The Aspen Institute Business & Society Program, in partnership with Korn Ferry released “Modern Principles for Sensible and Effective Executive Pay,” outlining a new path for executive compensation that moves from a shareholder-centric approach to including other priorities, such as fairness, employee well-being and other commitments to ensure long-term business success. The report points to key areas that must be addressed to align pay and incentives with Board responsibility and the changing role of the CEO.
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“From the Business Roundtable to the World Economic Forum, the leaders of America’s largest corporations have committed to serving the interests of workers, communities, customers and the environment, along with shareholders” said Judy Samuelson, Executive Director of the Aspen Institute Business & Society Program. “Yet the strongest signal in the pay packages of C-Suite executives is overwhelmingly the stock price. Fixing this misalignment is possible, but it will require a fresh conversation in board rooms about real value creation – for the company but also the society that offers the license to operate.”
Don Lowman, global leader of Korn Ferry’s Rewards and Benefits Practice, states, “CEOs are increasingly understanding that in these incredibly uncertain times, they are not just leading a business. They are leading a more integrated community of employees, partners, investors and those acting on behalf of significant and growing environmental and community needs.”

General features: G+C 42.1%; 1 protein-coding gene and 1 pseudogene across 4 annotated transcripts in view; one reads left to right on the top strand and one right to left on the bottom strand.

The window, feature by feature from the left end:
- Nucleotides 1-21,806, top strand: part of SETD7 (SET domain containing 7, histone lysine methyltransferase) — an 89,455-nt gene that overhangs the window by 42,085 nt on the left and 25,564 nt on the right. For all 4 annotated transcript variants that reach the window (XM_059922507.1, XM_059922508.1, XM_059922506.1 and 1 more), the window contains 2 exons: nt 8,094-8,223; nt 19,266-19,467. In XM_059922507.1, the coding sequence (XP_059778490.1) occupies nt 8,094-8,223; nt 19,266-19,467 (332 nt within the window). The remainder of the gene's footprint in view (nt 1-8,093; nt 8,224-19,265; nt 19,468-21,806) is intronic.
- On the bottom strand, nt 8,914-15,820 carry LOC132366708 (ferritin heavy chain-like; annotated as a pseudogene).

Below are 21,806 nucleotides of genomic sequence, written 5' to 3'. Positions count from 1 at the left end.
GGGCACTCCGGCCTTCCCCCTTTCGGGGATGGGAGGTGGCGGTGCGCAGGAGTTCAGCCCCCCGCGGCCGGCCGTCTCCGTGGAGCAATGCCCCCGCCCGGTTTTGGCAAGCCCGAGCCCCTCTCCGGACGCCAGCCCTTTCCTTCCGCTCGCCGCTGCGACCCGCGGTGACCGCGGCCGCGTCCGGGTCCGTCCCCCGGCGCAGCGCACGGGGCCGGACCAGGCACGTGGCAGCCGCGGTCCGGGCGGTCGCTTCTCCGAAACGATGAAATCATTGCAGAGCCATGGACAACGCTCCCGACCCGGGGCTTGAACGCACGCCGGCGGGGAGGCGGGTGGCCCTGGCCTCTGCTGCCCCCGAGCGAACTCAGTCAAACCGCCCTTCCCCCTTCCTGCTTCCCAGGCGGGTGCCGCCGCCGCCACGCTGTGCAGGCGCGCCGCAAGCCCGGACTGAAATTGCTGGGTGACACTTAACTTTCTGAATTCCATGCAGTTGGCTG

Today, most executive pay programs are firmly aligned with total shareholder return (TSR) as the center of their performance measurement universe. However, a recent Korn Ferry analysis of proxy statements of 150 large U.S.-based companies found that approximately 20 percent now have some form of purpose-driven strategic objectives, including ESG measures (environmental, social, corporate governance) as key performance metrics for executive pay.
The first principle ties CEO pay to the company’s purpose and the drivers of long-term value.
“While much more needs to be done to align purpose with pay, we are absolutely seeing a trend toward a more holistic view of what defines executive – and corporate – success,” said Lowman. “When Boards consider what is needed for organizations to flourish over the long term, non-financial drivers of performance become more apparent.”
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